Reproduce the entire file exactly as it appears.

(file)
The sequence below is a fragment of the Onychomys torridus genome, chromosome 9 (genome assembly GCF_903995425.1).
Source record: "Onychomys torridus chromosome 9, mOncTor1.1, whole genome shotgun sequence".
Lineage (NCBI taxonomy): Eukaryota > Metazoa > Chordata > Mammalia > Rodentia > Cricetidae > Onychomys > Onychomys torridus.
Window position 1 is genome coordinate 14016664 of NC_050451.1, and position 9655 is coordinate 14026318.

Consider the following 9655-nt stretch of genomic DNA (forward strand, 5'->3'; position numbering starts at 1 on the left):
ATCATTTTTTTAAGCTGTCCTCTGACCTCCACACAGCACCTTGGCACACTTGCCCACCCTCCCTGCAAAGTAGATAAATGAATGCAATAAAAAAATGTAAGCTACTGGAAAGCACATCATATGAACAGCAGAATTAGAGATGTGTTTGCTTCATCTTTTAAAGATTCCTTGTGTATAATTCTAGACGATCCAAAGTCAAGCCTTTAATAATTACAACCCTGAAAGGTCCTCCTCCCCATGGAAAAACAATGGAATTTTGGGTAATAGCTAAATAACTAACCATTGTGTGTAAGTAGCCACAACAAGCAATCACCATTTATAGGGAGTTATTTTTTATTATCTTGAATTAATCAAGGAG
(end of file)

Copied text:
The sequence below is a fragment of the Onychomys torridus genome, chromosome 9 (genome assembly GCF_903995425.1).
Source record: "Onychomys torridus chromosome 9, mOncTor1.1, whole genome shotgun sequence".
Lineage (NCBI taxonomy): Eukaryota > Metazoa > Chordata > Mammalia > Rodentia > Cricetidae > Onychomys > Onychomys torridus.
Window position 1 is genome coordinate 14016664 of NC_050451.1, and position 9655 is coordinate 14026318.

Consider the following 9655-nt stretch of genomic DNA (forward strand, 5'->3'; position numbering starts at 1 on the left):
ATCATTTTTTTAAGCTGTCCTCTGACCTCCACACAGCACCTTGGCACACTTGCCCACCCTCCCTGCAAAGTAGATAAATGAATGCAATAAAAAAATGTAAGCTACTGGAAAGCACATCATATGAACAGCAGAATTAGAGATGTGTTTGCTTCATCTTTTAAAGATTCCTTGTGTATAATTCTAGACGATCCAAAGTCAAGCCTTTAATAATTACAACCCTGAAAGGTCCTCCTCCCCATGGAAAAACAATGGAATTTTGGGTAATAGCTAAATAACTAACCATTGTGTGTAAGTAGCCACAACAAGCAATCACCATTTATAGGGAGTTATTTTTTATTATCTTGAATTAATCAAGGAG